The first time I saw hardy cyclamen (Cyclamen hederifolium) blooming here in Central New York was in a bed of vinca (also known as myrtle or periwinkle) at the north end of Cazenovia Lake in early November a number of years ago! At the time, I didn't know what I was looking at until I got back to my office and did a bit of reading.
What I learned is that hardy cyclamen is native to mountain woodlands from southern France eastward to Turkey, including the islands of Corsica, Sardina, Crete and those in the Aegean Sea. The florist, or "Persian," cyclamen (Cyclamen persicum) that we're all familiar with, at left, on the other hand, is native to the warmer regions of the eastern Mediterranean and northeastern Africa.In its native habitat, as well as here in Central New York, hardy cyclamen blooms from late August through September, and even into October. In fact, the picture at the top of this page was taken on October 3rd of 2007, after first appearing about August 24th, below right.
Besides their delicate white through dark pink flowers, hardy cyclamen produce dense clusters of small, English ivy-like leaves. They range from solid green to almost solid silvery-green, with a wide range of intermediate forms having intricate markings. The flowers and foliage never grow more than about six inches tall.
The flowers and leaves of all cyclamen arise from slightly flatten, disc-shaped tubers, below right, that can measure four to six inches in diameter after many years and bear dozens of flowers. When grown under ideal conditions, it's been reported that individual tubers can survive for decades.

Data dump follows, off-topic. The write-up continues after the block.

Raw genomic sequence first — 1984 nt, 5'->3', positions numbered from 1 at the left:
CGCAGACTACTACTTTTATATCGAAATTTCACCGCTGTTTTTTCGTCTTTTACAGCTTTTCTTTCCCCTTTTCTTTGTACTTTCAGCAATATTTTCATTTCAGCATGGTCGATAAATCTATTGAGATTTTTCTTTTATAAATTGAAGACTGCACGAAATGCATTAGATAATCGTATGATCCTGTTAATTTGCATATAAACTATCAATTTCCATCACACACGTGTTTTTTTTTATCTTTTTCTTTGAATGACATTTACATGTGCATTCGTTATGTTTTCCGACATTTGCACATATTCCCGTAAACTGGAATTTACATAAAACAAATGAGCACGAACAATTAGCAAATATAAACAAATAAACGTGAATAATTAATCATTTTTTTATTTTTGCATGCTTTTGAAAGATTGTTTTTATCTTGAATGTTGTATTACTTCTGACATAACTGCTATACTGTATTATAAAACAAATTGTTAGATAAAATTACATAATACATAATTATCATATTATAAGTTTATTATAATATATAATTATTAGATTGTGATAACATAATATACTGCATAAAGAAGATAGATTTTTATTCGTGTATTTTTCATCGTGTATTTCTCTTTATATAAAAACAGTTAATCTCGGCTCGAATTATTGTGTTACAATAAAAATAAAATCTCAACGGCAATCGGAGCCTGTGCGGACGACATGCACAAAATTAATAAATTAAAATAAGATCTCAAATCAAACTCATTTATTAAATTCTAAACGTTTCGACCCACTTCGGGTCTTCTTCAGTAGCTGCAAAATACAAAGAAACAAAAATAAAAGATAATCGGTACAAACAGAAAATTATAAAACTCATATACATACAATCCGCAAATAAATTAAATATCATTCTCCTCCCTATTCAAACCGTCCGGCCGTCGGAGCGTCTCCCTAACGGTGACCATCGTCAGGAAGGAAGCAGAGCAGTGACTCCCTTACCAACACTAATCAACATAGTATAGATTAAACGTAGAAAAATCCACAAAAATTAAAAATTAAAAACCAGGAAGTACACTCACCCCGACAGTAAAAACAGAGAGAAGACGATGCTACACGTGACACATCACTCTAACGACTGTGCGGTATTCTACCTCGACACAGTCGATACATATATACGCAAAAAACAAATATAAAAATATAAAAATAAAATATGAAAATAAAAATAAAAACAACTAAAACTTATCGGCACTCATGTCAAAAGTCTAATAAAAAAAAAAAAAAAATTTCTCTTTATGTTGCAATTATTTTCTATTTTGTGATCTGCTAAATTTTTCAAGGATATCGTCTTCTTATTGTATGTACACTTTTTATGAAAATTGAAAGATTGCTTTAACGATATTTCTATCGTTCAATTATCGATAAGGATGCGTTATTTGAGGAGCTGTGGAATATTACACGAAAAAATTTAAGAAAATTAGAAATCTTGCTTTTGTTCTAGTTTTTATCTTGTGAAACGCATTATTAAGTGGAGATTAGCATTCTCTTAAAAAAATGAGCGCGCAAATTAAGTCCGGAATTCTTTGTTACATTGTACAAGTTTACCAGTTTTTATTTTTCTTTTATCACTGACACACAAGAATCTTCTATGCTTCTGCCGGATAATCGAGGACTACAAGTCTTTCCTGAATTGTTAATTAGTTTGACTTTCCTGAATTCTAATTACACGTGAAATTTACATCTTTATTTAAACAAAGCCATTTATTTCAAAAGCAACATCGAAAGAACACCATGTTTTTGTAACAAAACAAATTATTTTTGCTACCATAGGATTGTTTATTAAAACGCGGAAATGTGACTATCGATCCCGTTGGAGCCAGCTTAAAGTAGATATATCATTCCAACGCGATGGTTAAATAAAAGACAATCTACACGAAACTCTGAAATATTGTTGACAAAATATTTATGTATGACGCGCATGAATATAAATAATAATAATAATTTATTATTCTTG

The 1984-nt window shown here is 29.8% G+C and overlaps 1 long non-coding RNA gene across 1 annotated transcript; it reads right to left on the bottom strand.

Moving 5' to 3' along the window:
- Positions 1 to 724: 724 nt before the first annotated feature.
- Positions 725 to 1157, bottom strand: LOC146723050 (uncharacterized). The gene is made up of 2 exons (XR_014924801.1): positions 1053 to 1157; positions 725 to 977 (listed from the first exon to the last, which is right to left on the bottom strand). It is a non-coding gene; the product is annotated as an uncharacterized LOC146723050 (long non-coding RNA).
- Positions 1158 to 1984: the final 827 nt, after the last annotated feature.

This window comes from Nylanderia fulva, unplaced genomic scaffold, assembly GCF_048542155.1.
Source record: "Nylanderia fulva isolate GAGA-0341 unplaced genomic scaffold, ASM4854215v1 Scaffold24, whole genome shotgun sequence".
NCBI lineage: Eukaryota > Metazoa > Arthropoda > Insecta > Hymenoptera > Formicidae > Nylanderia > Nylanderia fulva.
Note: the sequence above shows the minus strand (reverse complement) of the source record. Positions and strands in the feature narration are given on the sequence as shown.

Like many spring flower bulbs and woodland plants such as dogtooth violet, trillium, etc., hardy cyclamen grow best in well-drained soils that are moist, but not wet, from September through May, that then dry out completely as their foliage fades. Among the exposed roots of large shade and evergreen trees where nothing else grows could be good spots, for example.
Under good growing conditions in these spots, many of the dozens of seeds produced by each plant will germinate during the summer, about nine months after the flowers fade. The resulting seedlings will grow into flowering plants in about three years, creating increasing masses of fall blooms for years to come.
Finally, while a number of bulb suppliers offer dormant tubers, nursery-grown, potted tubers, at left, are a better option for establishing new plantings. Fortunately we have an excellent source for hardy cyclamen right here in Central New York. If you're interested, drop me a line and I'll share my source with you!